Time Inflames Ferguson With Kareem Abdul-Jabbar Article on 'The Coming Race War'

Time magazine used one of the biggest basketball stars of all time to fan the flames of Ferguson. It posted an op-ed titled “The Coming Race War Won’t Be About Race: Ferguson is not just about systemic racism — it's about class warfare and how America's poor are held back, says Kareem Abdul-Jabbar.

“Race war”? Is Time borrowing from conspiratorial ranters like Alex Jones? Abdul-Jabbar began by suggesting that the Ferguson rioting might end up a historical footnote because it wasn’t about white people dying. Kent State is remembered from 1970, but Jackson State was not:

Will the recent rioting in Ferguson, Missouri, be a tipping point in the struggle against racial injustice, or will it be a minor footnote in some future grad student’s thesis on Civil Unrest in the Early Twenty-First Century?...

On May 14th, 10 days after Kent State ignited the nation, at the predominantly black Jackson State University in Mississippi, police killed two black students (one a high school senior, the other the father of an 18-month-old baby) with shotguns and wounded twelve others.

There was no national outcry. The nation was not mobilized to do anything. That heartless leviathan we call History swallowed that event whole, erasing it from the national memory.

And, unless we want the Ferguson atrocity to also be swallowed and become nothing more than an intestinal irritant to history, we have to address the situation not just as another act of systemic racism, but as what else it is: class warfare.

By focusing on just the racial aspect, the discussion becomes about whether Michael Brown’s death—or that of the other three unarmed black men who were killed by police in the U.S. within that month—is about discrimination or about police justification. Then we’ll argue about whether there isn’t just as much black-against-white racism in the U.S. as there is white-against-black. (Yes, there is. But, in general, white-against-black economically impacts the future of the black community. Black-against-white has almost no measurable social impact.)

From his throne of wealth, Abdul-Jabbar compared being poor to having the Ebola virus (!), and then suggested being black and being poor are synonymous? And if being poor and "of color" are synonymous, then how is a class war not a race war?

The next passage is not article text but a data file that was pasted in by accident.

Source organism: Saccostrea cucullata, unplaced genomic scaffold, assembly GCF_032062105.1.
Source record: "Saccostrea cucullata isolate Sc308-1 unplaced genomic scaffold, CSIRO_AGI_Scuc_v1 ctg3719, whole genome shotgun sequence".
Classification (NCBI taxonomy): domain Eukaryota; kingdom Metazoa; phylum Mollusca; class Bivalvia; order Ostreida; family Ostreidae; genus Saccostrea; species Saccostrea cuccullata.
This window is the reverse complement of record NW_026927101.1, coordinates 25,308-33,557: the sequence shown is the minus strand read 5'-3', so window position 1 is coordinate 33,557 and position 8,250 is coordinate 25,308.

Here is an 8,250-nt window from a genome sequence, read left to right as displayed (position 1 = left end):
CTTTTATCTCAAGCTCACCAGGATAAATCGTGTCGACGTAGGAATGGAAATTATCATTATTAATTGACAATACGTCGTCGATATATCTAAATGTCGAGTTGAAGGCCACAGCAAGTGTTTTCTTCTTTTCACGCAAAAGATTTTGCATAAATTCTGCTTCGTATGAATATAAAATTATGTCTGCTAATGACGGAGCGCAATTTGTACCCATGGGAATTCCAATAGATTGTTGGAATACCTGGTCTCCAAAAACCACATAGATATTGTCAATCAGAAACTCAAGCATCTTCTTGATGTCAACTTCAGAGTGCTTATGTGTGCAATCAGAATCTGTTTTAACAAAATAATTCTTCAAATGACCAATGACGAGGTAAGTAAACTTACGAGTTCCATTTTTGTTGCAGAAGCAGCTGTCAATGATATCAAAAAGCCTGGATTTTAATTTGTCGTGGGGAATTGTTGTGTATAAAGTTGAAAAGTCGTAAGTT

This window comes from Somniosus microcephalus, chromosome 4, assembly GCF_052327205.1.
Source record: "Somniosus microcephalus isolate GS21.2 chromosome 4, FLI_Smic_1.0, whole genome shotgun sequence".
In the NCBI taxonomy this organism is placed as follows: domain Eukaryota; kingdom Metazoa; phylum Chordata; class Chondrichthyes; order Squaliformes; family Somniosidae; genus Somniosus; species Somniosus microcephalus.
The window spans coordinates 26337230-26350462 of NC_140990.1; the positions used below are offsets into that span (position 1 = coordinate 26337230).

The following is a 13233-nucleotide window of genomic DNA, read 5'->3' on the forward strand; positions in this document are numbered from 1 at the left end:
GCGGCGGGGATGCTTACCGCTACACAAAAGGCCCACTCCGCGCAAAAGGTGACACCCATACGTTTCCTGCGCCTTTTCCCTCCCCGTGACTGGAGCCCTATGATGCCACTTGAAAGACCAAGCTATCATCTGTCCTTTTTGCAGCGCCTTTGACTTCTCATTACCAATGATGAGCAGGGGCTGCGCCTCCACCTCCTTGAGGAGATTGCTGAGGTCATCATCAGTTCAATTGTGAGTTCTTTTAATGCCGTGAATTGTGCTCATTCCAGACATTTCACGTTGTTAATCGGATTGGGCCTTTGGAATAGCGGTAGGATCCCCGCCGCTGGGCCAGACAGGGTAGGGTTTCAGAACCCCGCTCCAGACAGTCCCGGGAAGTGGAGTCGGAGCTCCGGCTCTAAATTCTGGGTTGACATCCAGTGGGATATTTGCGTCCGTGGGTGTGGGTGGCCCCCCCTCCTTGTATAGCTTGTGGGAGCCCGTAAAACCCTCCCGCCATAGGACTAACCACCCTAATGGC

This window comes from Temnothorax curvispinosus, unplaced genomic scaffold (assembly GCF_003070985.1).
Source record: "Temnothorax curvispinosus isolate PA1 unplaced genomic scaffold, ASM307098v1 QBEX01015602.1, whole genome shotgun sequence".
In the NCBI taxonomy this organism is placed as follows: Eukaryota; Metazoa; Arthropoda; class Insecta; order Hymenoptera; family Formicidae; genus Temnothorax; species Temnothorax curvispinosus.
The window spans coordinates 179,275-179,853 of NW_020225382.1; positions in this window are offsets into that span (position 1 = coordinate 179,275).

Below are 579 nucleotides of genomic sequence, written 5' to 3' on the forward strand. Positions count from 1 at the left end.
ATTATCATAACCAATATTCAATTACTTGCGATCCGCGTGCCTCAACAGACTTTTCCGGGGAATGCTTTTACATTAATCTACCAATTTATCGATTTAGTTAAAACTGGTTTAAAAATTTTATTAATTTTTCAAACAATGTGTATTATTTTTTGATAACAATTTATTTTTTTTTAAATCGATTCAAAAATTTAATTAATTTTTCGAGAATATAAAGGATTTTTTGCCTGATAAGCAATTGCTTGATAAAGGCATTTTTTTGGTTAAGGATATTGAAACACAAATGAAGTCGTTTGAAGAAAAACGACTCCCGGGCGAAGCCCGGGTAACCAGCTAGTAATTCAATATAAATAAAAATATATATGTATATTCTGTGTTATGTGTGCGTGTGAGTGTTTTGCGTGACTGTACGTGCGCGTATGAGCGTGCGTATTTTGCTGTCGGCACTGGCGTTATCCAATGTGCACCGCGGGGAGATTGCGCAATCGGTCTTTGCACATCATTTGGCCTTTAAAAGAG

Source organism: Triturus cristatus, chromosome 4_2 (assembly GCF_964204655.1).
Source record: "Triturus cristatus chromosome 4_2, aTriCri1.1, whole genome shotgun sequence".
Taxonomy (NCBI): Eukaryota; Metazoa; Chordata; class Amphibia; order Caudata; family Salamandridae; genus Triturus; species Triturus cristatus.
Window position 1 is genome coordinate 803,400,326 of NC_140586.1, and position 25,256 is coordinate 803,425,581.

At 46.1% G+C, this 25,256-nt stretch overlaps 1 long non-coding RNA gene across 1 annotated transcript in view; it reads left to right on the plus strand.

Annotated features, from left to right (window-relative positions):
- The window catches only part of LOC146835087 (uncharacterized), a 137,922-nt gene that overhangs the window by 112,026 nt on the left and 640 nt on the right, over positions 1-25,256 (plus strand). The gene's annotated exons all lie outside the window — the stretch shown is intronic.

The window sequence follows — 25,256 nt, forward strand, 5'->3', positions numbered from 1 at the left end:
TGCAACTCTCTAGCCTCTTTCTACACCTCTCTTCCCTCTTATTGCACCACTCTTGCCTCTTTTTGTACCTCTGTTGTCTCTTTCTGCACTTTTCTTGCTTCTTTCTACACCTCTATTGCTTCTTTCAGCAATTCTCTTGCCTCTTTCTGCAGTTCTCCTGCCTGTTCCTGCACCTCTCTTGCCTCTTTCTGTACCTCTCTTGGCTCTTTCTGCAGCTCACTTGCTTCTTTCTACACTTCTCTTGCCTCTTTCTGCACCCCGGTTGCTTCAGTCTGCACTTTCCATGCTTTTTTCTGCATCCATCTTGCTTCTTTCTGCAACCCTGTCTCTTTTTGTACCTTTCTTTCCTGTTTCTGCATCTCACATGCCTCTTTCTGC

This fist-shaking of everyone’s racial agenda distracts America from the larger issue that the targets of police overreaction are based less on skin color and more on an even worse Ebola-level affliction: being poor. Of course, to many in America, being a person of color is synonymous with being poor, and being poor is synonymous with being a criminal. Ironically, this misperception is true even among the poor.

And that’s how the status quo wants it.

The U.S. Census Report finds that 50 million Americans are poor. Fifty million voters is a powerful block if they ever organized in an effort to pursue their common economic goals. So, it’s crucial that those in the wealthiest One Percent keep the poor fractured by distracting them with emotional issues like immigration, abortion and gun control so they never stop to wonder how they got so screwed over for so long.

Abdul-Jabbar even implies that there’s truth that we’ve had a series of cold, ruthless "porcelain" presidents favoring the rich (and thus grinding a heel into the poor people of color). Et tu, Obama?

The real reason we flock to see Donald Sutherland’s porcelain portrayal in Hunger Games of a cold, ruthless president of the U.S. dedicated to preserving the rich while grinding his heel into the necks of the poor is that it rings true in a society in which the One Percent gets richer while our middle class is collapsing.

That’s not hyperbole; statistics prove this to be true. According to a 2012 Pew Research Center report, just half of U.S. households are middle-income, a drop of 11 percent since the 1970s; median middle-class income has dropped by 5 percent in the last ten years, total wealth is down 28 percent. Fewer people (just 23 percent) think they will have enough money to retire. Most damning of all: fewer Americans than ever believe in the American Dream mantra that hard work will get them ahead.

This would just be another Charles Blow or Bob Herbert jeremiad if the author wasn’t a famous jock.

Tim Graham
Tim Graham
Tim Graham is Executive Editor of NewsBusters and is the Media Research Center’s Director of Media Analysis